Innovative Thai start-ups are pushing technology to add value in agriculture and raise incomes
Saraburi, a verdant central Thai province north of the capital, Bangkok, is known for spectacles like fields of sunflowers spreading beneath hills, and dragon fruit piled high like rubies at roadside stalls. But lest one think of the region’s farms as picturesque and primitive, changing agricultural practices are worth a closer look.
Buppha, one farmer from the province, is among many using the latest technology to improve their livelihoods. In the past, if there was a problem with her crop, she might have to wait until harvest time revealed a substandard yield. But today, she can use a colour-coded dashboard to identify problems and take pre-emptive action.
Aukrit Unahalekhaka, chief executive of Ricult, the social enterprise that set up Buppha’s dashboard, notes that for such farmers, “Wrong decisions can mean no income for their family for the whole year.” Around 30% of Thai employment is in agriculture, encompassing close to 15m people. “Unfortunately, they are among the poorest in the country,” he says.
This can be because farming without the right tools leads to low productivity. Ricult is aiming to lift incomes by using machine learning and satellite imagery to help agricultural households in Thailand and Pakistan. “Rather than relying on luck and praying for rain, we provide data-driven recommendations and insights to farmers to make the best possible farming decision,” says Mr Unahalekhaka.
“Rather than relying on luck and praying for rain, we provide data-driven recommendations and insights to farmers to make the best possible farming decision,”
Chief Executive, Ricult
In pursuing the mission to foster equality, raise incomes and promote self-reliance, Ricult and similar companies are aligned with the Thai government’s vision of Thailand 4.0, where the economy will shift beyond previous phases dominated by agriculture, light industry and then heavy industry. According to the plan, Thailand will move towards being a high-income and more equal country by fostering innovative, value-based industries. One milestone on this journey is a goal to develop 20,000 households as “smart farmers”.
Ricult’s efforts alone have already exceeded this goal, having had an impact on over 100,000 farmers in Thailand. And it is far from the only player in the field. Another Thai business developing smart farms is Moscii Corporation, which explicitly commits itself to helping Thailand become a developed economy. “We are using our IT and engineering knowledge and resources … to demonstrate the simple way to implement a low-cost smart farm that utilizes the local technology and materials in a limited land area,” says Robert Klein, Moscii’s business development director. The company also aims “to develop low-investment , easy-to-use IoT devices, a smart farm platform and mobile application for Thai farmers”.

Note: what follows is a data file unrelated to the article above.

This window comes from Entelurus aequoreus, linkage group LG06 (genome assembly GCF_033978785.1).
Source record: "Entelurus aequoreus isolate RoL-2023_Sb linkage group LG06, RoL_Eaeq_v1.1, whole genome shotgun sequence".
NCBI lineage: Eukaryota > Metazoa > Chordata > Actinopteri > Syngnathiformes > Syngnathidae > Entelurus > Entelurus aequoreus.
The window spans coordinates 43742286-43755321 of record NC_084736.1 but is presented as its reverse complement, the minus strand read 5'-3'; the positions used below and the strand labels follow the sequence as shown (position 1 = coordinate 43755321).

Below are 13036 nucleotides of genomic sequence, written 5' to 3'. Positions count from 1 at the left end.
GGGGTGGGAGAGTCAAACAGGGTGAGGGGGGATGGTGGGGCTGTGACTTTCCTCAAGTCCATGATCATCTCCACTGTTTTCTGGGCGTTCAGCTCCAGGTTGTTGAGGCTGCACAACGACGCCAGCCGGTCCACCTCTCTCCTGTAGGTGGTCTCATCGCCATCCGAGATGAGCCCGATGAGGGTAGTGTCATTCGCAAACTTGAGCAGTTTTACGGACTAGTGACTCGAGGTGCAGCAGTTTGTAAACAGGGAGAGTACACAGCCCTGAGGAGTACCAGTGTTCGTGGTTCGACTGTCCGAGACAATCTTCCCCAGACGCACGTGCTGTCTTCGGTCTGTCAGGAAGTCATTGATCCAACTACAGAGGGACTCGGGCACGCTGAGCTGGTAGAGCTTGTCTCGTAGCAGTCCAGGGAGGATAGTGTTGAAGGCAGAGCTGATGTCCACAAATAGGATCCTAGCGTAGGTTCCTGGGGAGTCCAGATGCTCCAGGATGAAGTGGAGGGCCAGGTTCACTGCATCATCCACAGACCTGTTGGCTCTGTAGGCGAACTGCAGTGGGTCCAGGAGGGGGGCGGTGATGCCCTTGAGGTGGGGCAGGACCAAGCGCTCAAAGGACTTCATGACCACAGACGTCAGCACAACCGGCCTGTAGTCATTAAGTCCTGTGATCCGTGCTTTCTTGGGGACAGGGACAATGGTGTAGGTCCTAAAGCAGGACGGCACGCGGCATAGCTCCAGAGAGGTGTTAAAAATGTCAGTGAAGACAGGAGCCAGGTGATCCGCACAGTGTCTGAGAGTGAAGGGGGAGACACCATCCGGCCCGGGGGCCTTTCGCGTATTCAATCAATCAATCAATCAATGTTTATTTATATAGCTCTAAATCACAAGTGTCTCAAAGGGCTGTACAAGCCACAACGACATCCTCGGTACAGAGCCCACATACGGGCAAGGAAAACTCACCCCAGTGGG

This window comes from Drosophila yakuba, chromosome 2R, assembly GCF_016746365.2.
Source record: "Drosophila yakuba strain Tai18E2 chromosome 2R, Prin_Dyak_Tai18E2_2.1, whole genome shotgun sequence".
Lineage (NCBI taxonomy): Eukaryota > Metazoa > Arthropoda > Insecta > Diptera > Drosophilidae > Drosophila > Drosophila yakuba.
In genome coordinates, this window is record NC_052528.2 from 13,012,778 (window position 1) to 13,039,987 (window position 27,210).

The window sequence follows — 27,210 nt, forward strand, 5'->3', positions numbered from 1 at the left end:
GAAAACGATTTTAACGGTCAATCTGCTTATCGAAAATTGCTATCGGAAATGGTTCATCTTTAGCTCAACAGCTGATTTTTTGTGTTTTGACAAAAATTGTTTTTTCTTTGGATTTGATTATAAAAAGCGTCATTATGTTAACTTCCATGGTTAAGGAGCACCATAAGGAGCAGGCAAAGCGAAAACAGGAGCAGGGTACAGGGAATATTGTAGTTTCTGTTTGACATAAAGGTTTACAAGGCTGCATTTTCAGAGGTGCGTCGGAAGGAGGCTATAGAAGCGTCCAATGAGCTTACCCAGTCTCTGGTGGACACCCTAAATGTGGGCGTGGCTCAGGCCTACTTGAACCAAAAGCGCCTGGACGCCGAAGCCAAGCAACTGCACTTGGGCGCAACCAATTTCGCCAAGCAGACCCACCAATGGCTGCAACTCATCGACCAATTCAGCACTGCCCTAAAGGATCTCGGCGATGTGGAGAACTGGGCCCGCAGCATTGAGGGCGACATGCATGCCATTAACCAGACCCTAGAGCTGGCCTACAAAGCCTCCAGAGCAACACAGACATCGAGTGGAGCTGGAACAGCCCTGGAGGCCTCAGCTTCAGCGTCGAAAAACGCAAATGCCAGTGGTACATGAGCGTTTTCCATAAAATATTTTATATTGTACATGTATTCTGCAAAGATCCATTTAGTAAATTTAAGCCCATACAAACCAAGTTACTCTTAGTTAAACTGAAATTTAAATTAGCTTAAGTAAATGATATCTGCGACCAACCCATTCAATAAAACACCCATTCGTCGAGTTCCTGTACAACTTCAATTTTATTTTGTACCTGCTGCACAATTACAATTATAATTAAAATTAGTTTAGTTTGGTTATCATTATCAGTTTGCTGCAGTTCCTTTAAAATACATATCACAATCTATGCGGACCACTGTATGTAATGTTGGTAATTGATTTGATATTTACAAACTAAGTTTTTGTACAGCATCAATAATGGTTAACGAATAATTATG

“ We are using our IT and engineering knowledge and resources … to demonstrate the simple way to implement a low-cost smart farm that utilizes the local technology and materials in a limited land area.”
Business Developement Director, Moscii
Moscii’s StarCat Wise Farm system enables farmers, including city-dwellers with spare yard or roof space, to grow organic fruits and vegetables in greenhouses. Management of watering, fertiliser and climate is automated, removing the need for toxic chemicals and opening farming to those who would otherwise lack the time.
The company’s focus on urban farming has a strong personal dimension. “Thai people’s health has … been affected by the wide usage of pesticides,” says Mr Klein. “So we decided to use our knowledge and efforts to find the most suited solutions for the Thai people to improve their way to do farming.”
Mr Unahalekhaka of Ricult acknowledges the importance of government support in enabling solutions like these to gain traction. “We have received some grants and awards from various ministries in Thailand,” he says, which “has helped us with PR and networking opportunities”. The Thailand Board of Investment has also assisted by providing tax benefits and helping to facilitate visas and work permits where necessary. Such support, along with assistance in setting up a business, is also available to other organisations involved in modern agricultural products and services, in areas including systems for detection and tracking, resource regulation and smart greenhouses. This will help add value in agriculture and boost farmers’ incomes through the implementation of technology.
The Thailand Board of Investment supports the development of industry in Thailand through a range of programmes and incentives open to local businesses and foreign investors. To learn more and make contact, visit www.boi.go.th.